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Lacking frontcourt depth, Tigers turn to small ball

<p>Markel Crawford and his fellow guards will have to effective from three-point range for the four-around-one to be successful in 2016</p>
Markel Crawford and his fellow guards will have to effective from three-point range for the four-around-one to be successful in 2016

When star forward Austin Nichols made his shocking decision to transfer this summer the instant reaction was about how the team would miss his production on both ends of the floor. But there’s also another drastic side effect — the team is now nearly completely devoid of quality big men.

Forward Shaq Goodwin is entering his senior season and is arguably the best player on the Tigers roster, and highly sought-after recruit Dedric Lawson has high expectations in his freshman season. But while those two players should be bright spots for Memphis this year, there’s an overwhelming lack of depth at the forward positions.

Freshman Nick Marshall is the only other player on the team taller than 6’7”. Marshall was a four-star recruit out of high school according to most scouting services, but it’s at least slightly concerning that two of the team’s only three big men will be playing their first year of college basketball.

Freshman K.J. Lawson and senior Trahson Burrell could also see time at the power forward spot, but both are really more of wing players than traditional fours. The result of all of this is that outside of the starting lineup the Tigers are going to have to rely on small ball, guard heavy lineups that feature either four guards or three guards and Burrell or K.J. around one of Goodwin, Marshall or Dedric Lawson.

For most Tiger fans, this idea probably instantly brings back memories of the “four kings” lineup from the 2013-14 season that included senior guards Joe Jackson, Geron Johnson, Chris Crawford and Michael Dixon Jr. The lineup was heavily hyped up leading into the season, but had mixed results due to a number of factors, but most noticeably how the team was getting killed in the rebounding battle and on defense due to the lack of size.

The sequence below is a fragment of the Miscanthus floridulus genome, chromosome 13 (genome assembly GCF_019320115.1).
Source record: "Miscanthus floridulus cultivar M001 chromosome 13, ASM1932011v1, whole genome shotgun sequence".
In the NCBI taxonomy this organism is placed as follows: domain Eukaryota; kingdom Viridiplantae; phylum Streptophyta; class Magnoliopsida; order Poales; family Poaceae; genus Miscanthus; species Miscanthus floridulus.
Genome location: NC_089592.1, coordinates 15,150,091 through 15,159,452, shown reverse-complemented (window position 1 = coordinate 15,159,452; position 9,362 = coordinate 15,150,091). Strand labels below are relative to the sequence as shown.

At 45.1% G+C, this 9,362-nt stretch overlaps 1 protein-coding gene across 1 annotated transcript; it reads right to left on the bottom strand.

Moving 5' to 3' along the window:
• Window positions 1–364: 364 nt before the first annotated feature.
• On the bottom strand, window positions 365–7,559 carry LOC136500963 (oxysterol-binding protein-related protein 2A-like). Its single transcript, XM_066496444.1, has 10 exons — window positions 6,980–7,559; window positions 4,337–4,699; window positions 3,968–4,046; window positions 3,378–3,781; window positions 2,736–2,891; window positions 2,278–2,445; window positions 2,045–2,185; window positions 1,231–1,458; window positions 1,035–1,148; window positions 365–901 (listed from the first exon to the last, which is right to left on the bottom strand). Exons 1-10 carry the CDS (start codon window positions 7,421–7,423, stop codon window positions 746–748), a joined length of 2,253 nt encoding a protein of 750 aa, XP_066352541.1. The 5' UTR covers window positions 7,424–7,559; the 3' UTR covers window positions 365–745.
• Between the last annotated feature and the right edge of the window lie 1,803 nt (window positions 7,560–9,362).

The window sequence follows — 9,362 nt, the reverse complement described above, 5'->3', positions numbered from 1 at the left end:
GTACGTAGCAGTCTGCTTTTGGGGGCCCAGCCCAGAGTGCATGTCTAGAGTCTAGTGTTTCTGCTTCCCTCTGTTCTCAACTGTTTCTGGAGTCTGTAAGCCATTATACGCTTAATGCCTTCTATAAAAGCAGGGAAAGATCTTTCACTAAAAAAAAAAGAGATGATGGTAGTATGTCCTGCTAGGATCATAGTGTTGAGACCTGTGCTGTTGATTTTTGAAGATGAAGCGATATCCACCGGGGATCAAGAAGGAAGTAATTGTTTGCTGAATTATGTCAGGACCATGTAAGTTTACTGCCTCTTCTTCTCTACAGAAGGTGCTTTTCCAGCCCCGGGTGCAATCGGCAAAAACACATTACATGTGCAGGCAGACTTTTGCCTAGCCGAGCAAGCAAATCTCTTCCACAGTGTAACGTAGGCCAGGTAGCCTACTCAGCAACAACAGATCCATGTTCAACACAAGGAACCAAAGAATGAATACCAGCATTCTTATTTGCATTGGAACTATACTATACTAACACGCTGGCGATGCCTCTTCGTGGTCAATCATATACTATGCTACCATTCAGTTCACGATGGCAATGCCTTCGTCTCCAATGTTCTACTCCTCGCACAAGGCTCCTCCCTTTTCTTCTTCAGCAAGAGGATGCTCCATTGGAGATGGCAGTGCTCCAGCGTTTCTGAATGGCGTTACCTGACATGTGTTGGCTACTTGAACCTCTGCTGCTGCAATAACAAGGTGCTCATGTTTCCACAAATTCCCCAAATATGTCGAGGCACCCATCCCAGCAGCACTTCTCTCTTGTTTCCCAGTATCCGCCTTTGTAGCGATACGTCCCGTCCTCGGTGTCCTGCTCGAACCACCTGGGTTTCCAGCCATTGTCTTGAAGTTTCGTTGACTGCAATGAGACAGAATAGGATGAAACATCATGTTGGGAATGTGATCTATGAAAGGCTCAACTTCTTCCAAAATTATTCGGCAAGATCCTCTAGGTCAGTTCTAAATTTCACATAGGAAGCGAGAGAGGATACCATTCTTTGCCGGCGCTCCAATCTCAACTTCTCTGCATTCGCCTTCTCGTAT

“The four guards was a media driven thing, some stuff media people would say without having any facts, because they were lazy — they didn’t want to do their homework,” Memphis head coach Josh Pastner recently said of the four-guard lineup from the 2013-14 season. “Rarely do we play four guards at one time. There might’ve been some small cases that we did, but most of the time we played three guards with two bigs.”

It certainly could be true that the four-guard lineup was media driven in the past. After all, the lineup didn’t start a single game in the 2013-14 season and was mostly used in certain situation or near the end of games. However, that smaller lineup was mostly used because of how talented the four guards were. This season, it’s probably going to have to be used out of necessity.

The play of the team’s guards was the biggest issue facing the Tigers a season ago. This year, the depth and overall talent on the perimeter should be bolstered from transfer Ricky Tarrant and other incoming freshmen, but it’s still going to be a far cry from the level of the guards in 2013-14 when the four-guard lineup was last used with any regularity.

Additionally, the typical benefit to four-guard lineups for most teams is that they’re able to dramatically space the floor due to having shooters all over the perimeter, and this allows the one big man in the paint to have tons of room to operate down low.